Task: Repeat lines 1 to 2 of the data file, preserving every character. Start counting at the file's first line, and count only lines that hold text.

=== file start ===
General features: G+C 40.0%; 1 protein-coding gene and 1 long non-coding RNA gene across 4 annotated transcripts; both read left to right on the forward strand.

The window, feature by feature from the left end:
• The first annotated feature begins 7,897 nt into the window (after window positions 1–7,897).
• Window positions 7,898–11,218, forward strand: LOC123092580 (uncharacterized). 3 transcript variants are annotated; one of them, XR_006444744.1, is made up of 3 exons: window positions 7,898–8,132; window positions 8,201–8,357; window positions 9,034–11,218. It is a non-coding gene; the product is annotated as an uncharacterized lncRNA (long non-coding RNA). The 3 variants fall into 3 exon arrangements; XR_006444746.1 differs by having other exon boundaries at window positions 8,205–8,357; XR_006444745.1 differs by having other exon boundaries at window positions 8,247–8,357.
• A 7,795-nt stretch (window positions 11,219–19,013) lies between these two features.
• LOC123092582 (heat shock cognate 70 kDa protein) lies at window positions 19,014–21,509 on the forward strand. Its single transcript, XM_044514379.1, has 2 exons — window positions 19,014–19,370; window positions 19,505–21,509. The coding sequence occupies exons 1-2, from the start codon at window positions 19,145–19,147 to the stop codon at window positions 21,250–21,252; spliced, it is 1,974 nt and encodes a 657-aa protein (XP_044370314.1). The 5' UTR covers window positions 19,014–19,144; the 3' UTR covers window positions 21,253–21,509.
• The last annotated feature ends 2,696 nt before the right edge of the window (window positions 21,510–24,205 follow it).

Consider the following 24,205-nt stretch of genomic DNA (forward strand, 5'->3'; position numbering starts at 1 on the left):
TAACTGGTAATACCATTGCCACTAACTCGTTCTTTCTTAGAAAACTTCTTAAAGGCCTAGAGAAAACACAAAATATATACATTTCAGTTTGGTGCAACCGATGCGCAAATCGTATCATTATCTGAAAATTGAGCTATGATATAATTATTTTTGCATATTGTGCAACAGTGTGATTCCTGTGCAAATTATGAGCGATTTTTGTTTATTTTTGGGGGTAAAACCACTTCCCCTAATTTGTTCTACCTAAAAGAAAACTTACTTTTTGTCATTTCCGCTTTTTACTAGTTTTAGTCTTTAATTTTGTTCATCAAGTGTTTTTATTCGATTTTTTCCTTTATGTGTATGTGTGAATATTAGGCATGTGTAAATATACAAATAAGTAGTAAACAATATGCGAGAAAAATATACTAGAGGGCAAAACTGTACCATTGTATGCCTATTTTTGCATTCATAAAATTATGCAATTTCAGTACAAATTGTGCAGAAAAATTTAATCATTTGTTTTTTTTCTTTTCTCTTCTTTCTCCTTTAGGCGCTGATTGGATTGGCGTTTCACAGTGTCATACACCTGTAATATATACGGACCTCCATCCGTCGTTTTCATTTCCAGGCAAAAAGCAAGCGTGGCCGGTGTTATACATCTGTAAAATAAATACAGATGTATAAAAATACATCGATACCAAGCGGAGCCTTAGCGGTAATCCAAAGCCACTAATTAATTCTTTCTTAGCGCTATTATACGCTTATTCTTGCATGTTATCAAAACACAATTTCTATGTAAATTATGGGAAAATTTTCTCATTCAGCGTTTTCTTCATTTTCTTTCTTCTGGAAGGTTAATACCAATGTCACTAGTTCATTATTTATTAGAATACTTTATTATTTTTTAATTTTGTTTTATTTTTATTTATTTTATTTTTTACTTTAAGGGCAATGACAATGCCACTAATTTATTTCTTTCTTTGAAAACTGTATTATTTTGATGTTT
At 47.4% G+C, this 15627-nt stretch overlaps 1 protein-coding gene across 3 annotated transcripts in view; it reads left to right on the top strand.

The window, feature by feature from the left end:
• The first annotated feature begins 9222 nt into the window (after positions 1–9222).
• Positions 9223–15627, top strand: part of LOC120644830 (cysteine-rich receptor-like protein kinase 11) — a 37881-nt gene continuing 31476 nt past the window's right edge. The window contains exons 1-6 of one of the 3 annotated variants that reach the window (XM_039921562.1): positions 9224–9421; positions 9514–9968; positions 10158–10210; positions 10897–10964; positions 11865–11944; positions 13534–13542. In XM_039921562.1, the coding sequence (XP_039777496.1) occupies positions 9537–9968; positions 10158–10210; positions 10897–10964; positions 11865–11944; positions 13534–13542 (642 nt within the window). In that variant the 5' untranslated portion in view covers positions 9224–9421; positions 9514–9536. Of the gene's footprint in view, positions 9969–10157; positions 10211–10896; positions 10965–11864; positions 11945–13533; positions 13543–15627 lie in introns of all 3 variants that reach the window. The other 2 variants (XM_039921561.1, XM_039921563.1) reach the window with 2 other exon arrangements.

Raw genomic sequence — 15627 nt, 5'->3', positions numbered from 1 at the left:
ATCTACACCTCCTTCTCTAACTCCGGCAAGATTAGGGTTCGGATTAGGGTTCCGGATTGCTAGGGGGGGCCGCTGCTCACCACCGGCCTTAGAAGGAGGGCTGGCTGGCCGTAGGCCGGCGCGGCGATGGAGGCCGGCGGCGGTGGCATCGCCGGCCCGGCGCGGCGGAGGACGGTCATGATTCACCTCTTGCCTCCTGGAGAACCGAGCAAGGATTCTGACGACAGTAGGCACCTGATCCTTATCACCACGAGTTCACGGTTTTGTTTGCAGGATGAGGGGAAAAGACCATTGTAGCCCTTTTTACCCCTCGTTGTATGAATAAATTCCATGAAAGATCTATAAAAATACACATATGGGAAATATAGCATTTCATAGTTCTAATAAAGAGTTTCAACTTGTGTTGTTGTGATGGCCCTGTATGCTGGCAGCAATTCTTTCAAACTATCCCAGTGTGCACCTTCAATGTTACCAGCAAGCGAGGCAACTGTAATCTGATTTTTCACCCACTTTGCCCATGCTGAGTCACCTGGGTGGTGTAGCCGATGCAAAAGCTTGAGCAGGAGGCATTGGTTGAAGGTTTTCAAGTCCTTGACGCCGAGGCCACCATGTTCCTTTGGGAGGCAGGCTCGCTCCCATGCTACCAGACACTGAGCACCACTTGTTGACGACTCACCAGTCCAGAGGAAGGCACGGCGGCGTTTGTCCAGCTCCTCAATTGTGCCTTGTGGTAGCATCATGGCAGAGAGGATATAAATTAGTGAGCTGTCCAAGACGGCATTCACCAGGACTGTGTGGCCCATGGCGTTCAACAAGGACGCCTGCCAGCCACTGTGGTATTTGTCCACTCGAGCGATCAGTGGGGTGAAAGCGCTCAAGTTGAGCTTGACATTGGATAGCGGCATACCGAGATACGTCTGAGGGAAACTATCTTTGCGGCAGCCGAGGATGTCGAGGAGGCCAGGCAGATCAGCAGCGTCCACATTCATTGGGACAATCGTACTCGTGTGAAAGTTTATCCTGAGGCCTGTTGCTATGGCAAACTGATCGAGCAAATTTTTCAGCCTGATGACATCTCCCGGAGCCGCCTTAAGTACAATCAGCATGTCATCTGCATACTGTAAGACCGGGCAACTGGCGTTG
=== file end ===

General features: G+C 40.0%; 1 protein-coding gene and 1 long non-coding RNA gene across 4 annotated transcripts; both read left to right on the forward strand.

The window, feature by feature from the left end: